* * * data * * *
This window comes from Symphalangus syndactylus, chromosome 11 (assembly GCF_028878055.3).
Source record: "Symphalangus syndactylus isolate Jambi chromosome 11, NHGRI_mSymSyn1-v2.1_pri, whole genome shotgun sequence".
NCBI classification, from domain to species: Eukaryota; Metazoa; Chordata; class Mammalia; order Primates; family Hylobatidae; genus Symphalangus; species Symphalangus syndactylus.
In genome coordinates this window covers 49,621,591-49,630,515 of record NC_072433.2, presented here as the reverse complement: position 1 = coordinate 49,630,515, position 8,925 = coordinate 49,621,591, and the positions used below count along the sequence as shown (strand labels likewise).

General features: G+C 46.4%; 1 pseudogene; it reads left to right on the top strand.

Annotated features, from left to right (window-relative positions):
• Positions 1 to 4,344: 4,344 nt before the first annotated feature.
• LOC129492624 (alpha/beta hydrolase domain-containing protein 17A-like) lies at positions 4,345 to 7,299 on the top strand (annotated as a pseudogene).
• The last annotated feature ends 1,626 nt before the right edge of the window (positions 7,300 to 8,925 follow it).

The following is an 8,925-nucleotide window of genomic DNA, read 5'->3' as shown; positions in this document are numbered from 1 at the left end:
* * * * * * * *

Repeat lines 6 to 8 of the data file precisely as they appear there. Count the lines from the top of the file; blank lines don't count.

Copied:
Annotated features, from left to right (window-relative positions):
• Positions 1 to 4,344: 4,344 nt before the first annotated feature.
• LOC129492624 (alpha/beta hydrolase domain-containing protein 17A-like) lies at positions 4,345 to 7,299 on the top strand (annotated as a pseudogene).